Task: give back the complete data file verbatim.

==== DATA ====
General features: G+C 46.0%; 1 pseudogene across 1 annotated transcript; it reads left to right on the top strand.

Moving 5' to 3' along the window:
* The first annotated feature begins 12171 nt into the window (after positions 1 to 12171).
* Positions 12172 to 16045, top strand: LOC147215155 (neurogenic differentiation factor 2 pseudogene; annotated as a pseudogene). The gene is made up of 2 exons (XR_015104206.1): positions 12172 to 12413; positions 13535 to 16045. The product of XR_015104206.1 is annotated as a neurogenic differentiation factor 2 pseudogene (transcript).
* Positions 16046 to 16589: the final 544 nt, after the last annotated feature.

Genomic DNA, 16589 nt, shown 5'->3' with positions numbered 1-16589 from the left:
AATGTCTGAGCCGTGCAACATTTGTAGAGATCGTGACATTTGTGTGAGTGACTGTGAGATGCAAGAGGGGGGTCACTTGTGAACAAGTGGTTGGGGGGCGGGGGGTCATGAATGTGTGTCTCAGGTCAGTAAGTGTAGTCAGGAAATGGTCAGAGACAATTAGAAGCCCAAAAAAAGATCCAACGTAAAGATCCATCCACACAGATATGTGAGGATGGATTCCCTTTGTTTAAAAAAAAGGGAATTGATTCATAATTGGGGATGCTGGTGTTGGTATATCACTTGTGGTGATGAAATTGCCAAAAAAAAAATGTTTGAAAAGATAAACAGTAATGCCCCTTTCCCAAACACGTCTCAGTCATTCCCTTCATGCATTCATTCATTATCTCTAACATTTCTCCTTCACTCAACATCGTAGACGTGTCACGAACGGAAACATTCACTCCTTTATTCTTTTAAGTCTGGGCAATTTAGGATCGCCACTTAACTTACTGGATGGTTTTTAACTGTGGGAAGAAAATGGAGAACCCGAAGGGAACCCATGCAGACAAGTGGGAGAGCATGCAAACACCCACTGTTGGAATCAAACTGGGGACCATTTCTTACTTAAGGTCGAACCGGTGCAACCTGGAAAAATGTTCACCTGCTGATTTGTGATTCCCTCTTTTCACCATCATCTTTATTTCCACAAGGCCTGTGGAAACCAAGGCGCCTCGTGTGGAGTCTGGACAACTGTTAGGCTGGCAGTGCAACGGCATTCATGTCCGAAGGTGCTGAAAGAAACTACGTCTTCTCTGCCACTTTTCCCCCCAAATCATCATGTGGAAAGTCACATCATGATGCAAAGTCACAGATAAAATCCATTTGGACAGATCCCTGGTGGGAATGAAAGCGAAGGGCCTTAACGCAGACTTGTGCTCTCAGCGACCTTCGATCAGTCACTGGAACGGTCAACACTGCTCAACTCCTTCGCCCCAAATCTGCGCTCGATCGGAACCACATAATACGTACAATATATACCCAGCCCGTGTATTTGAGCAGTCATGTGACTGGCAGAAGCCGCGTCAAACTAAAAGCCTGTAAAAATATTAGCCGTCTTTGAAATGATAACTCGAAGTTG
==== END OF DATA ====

General features: G+C 46.0%; 1 pseudogene across 1 annotated transcript; it reads left to right on the top strand.

Moving 5' to 3' along the window:
* The first annotated feature begins 12171 nt into the window (after positions 1 to 12171).
* Positions 12172 to 16045, top strand: LOC147215155 (neurogenic differentiation factor 2 pseudogene; annotated as a pseudogene). The gene is made up of 2 exons (XR_015104206.1): positions 12172 to 12413; positions 13535 to 16045. The product of XR_015104206.1 is annotated as a neurogenic differentiation factor 2 pseudogene (transcript).
* Positions 16046 to 16589: the final 544 nt, after the last annotated feature.

Genomic DNA, 16589 nt, shown 5'->3' with positions numbered 1-16589 from the left:
AATGTCTGAGCCGTGCAACATTTGTAGAGATCGTGACATTTGTGTGAGTGACTGTGAGATGCAAGAGGGGGGTCACTTGTGAACAAGTGGTTGGGGGGCGGGGGGTCATGAATGTGTGTCTCAGGTCAGTAAGTGTAGTCAGGAAATGGTCAGAGACAATTAGAAGCCCAAAAAAAGATCCAACGTAAAGATCCATCCACACAGATATGTGAGGATGGATTCCCTTTGTTTAAAAAAAAGGGAATTGATTCATAATTGGGGATGCTGGTGTTGGTATATCACTTGTGGTGATGAAATTGCCAAAAAAAAAATGTTTGAAAAGATAAACAGTAATGCCCCTTTCCCAAACACGTCTCAGTCATTCCCTTCATGCATTCATTCATTATCTCTAACATTTCTCCTTCACTCAACATCGTAGACGTGTCACGAACGGAAACATTCACTCCTTTATTCTTTTAAGTCTGGGCAATTTAGGATCGCCACTTAACTTACTGGATGGTTTTTAACTGTGGGAAGAAAATGGAGAACCCGAAGGGAACCCATGCAGACAAGTGGGAGAGCATGCAAACACCCACTGTTGGAATCAAACTGGGGACCATTTCTTACTTAAGGTCGAACCGGTGCAACCTGGAAAAATGTTCACCTGCTGATTTGTGATTCCCTCTTTTCACCATCATCTTTATTTCCACAAGGCCTGTGGAAACCAAGGCGCCTCGTGTGGAGTCTGGACAACTGTTAGGCTGGCAGTGCAACGGCATTCATGTCCGAAGGTGCTGAAAGAAACTACGTCTTCTCTGCCACTTTTCCCCCCAAATCATCATGTGGAAAGTCACATCATGATGCAAAGTCACAGATAAAATCCATTTGGACAGATCCCTGGTGGGAATGAAAGCGAAGGGCCTTAACGCAGACTTGTGCTCTCAGCGACCTTCGATCAGTCACTGGAACGGTCAACACTGCTCAACTCCTTCGCCCCAAATCTGCGCTCGATCGGAACCACATAATACGTACAATATATACCCAGCCCGTGTATTTGAGCAGTCATGTGACTGGCAGAAGCCGCGTCAAACTAAAAGCCTGTAAAAATATTAGCCGTCTTTGAAATGATAACTCGAAGTTG